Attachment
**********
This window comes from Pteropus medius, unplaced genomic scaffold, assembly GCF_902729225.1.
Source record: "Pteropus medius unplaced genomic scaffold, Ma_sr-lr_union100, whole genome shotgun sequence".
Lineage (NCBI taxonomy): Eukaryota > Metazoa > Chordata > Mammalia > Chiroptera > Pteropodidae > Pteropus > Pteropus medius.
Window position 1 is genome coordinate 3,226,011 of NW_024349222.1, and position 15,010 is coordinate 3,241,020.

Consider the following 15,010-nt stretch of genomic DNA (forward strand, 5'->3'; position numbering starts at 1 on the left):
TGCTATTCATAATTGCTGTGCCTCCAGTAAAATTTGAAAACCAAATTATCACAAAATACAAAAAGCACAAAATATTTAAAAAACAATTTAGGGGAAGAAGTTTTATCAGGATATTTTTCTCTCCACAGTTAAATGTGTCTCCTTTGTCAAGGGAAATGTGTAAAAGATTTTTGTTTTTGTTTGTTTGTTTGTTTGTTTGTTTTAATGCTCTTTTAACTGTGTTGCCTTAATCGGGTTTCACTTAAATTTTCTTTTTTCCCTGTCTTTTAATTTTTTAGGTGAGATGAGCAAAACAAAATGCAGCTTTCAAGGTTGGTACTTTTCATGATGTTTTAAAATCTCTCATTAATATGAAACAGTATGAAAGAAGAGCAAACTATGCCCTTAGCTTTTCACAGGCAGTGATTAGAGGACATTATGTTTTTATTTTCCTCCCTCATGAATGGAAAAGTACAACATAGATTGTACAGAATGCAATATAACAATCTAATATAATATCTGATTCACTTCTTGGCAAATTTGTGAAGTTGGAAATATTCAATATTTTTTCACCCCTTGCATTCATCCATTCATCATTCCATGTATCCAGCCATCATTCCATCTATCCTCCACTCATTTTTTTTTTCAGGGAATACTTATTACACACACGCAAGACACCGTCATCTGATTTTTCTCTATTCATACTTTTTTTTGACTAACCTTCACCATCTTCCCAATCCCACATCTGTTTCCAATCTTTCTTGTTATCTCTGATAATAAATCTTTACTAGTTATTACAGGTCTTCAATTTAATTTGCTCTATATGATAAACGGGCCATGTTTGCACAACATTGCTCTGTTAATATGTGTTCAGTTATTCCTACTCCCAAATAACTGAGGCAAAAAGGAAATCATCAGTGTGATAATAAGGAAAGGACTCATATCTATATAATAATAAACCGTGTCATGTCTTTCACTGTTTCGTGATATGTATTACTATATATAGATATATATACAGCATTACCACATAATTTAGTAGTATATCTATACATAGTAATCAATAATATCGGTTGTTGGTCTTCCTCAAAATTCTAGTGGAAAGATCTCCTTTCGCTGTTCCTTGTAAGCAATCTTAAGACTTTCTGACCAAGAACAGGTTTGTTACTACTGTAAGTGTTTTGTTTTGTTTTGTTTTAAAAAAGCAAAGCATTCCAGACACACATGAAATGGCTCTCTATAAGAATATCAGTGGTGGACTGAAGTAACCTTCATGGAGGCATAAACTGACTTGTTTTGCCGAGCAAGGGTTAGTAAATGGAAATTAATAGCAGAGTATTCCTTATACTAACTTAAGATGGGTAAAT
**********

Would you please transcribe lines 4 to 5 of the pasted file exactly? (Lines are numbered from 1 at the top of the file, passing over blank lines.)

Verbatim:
Window position 1 is genome coordinate 3,226,011 of NW_024349222.1, and position 15,010 is coordinate 3,241,020.

Consider the following 15,010-nt stretch of genomic DNA (forward strand, 5'->3'; position numbering starts at 1 on the left):